No, this isn’t about standing up to peer pressure and drugs. This time, it’s defending your finances and preventing the loss of hundreds or thousands of dollars.
Being scammed is one of the easiest ways to lose money fast. It’s harder to stay secure nowadays with the internet and thousands of people all seeking one thing: your account information.
The latest scam to hit Mesquite and the rest of the country is something that seems harmless. It’s one simple word, and it’s all a scammer needs to start acquiring products in your name: Yes.
You get a phone call; not recognizing the number, you answer it anyway. The voice on the other line sounds friendly, saying ‘Hello’ multiple times and then asking you if you can hear them okay. Instinctively, you say ‘Yes.’
Perhaps you get a phone call from someone who claims to be raising money for a police funeral fund, help for needy families, or some other worthy cause that may entice you to say ‘Yes.’
Congratulations, you may now be the newest victim of the latest phone scam the Better Business Bureau has warned about.
With that one word, on a recorded line from the caller, they can now use your voice against you.
When proceeding with the call, the computer on the other end of the line that is recording you may go on to say that you have won a vacation package, cruise, and qualify for a warranty and other major items. They will always ask questions that will require a ‘Yes’ or ‘No’ answer.
It is unclear as to whether or not any of the latest attempts made have been effective. However, the BBB explains that your response can be edited to make it sound like you authorized a major purchase.
It’s a ploy that has been used for some time against businesses to purchases office supplies and directory ads that they never actually ordered. Days or even months go by with no suspicious activity, and then all of a sudden it hits. When the victim attempts to fight the charges, claiming that they never agreed to that purchase, the voice recording is then used against them.
For the past two weeks, nearly half of the complaints filed with the BBB have been about this scam. Staff at the MLN have also received multiple calls like this, so even our safe community is vulnerable to the scam.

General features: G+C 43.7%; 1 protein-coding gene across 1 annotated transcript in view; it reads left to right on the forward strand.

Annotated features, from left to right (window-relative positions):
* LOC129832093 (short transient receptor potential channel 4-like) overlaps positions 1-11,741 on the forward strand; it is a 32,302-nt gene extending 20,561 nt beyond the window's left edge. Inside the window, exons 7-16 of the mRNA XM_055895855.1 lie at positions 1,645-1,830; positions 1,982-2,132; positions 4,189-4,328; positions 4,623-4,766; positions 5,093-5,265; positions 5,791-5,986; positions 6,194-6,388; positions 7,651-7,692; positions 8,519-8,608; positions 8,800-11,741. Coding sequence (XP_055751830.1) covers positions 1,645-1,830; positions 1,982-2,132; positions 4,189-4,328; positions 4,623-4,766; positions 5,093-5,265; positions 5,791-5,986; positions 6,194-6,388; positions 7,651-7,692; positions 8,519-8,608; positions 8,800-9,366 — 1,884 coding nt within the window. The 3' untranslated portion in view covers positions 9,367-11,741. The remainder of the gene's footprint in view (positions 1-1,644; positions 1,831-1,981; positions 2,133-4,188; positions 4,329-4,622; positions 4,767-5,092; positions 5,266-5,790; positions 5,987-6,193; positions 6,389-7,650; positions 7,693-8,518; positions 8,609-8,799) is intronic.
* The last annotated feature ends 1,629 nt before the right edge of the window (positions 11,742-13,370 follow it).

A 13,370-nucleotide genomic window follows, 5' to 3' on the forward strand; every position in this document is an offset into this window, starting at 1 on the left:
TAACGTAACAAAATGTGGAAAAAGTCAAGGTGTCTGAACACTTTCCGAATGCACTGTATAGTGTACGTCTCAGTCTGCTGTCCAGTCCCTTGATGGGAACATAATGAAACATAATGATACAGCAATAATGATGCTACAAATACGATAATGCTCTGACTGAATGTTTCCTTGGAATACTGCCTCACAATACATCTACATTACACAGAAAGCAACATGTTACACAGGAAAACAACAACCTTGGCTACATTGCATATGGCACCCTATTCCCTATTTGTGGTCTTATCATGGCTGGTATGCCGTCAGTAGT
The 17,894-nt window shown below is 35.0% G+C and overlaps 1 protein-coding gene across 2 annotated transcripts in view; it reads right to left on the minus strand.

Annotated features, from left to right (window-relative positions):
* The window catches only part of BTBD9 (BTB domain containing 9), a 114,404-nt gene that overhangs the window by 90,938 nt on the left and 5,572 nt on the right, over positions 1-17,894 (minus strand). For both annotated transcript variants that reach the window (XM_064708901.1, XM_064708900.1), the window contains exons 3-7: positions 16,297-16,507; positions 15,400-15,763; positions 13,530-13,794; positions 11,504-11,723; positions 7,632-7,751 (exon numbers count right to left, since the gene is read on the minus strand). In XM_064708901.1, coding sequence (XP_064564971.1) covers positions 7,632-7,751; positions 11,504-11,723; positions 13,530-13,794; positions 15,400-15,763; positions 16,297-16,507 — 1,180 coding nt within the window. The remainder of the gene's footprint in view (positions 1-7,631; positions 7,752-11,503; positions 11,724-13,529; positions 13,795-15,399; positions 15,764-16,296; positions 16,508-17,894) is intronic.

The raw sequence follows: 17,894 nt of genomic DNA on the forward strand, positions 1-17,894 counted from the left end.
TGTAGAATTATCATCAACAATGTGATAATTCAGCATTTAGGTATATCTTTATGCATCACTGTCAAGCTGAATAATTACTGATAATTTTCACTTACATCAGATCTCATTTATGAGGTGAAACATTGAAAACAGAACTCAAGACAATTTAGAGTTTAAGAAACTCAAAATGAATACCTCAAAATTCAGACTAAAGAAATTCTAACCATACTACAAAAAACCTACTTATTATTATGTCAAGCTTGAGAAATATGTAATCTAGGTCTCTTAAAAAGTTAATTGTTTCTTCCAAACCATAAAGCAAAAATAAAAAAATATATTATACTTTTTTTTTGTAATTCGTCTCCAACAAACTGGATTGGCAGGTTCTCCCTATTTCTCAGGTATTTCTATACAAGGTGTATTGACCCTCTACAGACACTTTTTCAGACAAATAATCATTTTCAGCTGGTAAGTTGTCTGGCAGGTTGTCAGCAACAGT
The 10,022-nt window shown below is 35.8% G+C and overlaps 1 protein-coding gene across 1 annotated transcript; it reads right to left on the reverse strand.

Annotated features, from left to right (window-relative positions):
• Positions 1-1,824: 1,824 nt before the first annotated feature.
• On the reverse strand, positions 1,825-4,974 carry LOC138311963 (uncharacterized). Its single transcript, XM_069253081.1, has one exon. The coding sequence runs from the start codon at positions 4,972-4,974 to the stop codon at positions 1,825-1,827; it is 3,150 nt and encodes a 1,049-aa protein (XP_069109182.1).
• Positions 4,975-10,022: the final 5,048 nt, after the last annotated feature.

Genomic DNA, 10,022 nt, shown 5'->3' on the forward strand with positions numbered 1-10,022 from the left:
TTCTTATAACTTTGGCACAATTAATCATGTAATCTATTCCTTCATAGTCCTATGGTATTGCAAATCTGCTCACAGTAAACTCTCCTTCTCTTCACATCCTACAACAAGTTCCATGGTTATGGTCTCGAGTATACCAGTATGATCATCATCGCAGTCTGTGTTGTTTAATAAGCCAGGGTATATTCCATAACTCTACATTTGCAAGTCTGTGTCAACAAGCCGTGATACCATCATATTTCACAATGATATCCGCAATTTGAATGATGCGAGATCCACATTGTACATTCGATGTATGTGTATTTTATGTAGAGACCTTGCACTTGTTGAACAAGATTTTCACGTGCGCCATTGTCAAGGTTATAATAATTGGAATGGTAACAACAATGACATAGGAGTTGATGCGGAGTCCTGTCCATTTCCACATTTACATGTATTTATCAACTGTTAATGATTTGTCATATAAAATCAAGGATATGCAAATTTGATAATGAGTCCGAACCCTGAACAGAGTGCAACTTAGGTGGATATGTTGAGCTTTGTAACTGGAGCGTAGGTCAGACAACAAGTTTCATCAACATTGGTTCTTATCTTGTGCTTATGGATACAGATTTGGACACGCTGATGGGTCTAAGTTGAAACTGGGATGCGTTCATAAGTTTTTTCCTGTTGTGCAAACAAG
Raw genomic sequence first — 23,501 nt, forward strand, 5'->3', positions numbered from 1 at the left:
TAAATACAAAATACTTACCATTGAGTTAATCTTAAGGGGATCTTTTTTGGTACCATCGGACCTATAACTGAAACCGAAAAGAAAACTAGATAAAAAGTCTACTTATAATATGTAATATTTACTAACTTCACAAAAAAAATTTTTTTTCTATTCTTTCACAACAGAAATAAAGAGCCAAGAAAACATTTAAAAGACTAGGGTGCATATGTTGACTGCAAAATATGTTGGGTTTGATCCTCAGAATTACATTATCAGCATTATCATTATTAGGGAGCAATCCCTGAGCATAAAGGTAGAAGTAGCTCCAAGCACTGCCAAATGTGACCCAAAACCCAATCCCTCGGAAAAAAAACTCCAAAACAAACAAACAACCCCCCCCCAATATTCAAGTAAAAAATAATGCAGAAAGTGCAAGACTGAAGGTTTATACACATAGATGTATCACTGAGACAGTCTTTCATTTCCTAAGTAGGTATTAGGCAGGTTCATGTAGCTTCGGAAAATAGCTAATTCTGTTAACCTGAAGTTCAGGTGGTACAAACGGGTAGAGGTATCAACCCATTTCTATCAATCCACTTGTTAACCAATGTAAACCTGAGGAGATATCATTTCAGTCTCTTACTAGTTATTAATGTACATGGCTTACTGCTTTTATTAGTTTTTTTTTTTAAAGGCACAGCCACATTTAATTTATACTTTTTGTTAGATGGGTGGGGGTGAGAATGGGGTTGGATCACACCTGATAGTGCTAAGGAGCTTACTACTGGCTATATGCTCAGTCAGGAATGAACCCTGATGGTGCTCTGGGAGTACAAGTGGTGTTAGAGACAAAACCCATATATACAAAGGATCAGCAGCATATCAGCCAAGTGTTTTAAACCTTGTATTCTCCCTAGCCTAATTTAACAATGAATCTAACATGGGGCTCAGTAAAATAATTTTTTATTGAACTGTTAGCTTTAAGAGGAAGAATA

In an effort to keep consumers safe from the scam, the BBB is suggesting that people be aware of suspicious phone calls and utilize caller ID. If you only have a landline and do not subscribe to the ID service, the BBB suggests you do so. It’s usually available for a very low monthly fee through the local phone companies.
Use the caller ID to screen your calls. If you don’t know the number calling, let it go to the answering machine or to voicemail. If it is someone important, then they will leave a message and you can call them back.
If you receive a call and they immediately say “Can you hear me?” DO NOT answer ‘Yes.’ Instead, simply hang up the phone. Make a note of the number, if possible, and report it to the BBB by calling the local office or online at bbb.org/scamtracker.
Check your bank and credit card statements frequently, as well as your cell phone statement. According to the BBB, “scammers may be using the “yes” recording of your voice to authorize charges on your phone. This is called ‘cramming’ and it is illegal.”
To be on the defensive, the BBB also recommends joining the Do Not Call Registry at donotcall.gov. While it won’t protect you entirely from the scammers since they don’t care about the laws, it will reduce your overall telemarketing calls and will help you recognize the scam calls quicker. Since being introduced in 2003, the Federal Trade Commission has shut down companies who have violated the DNC list and recovered funds from robocalls that were illegally placed.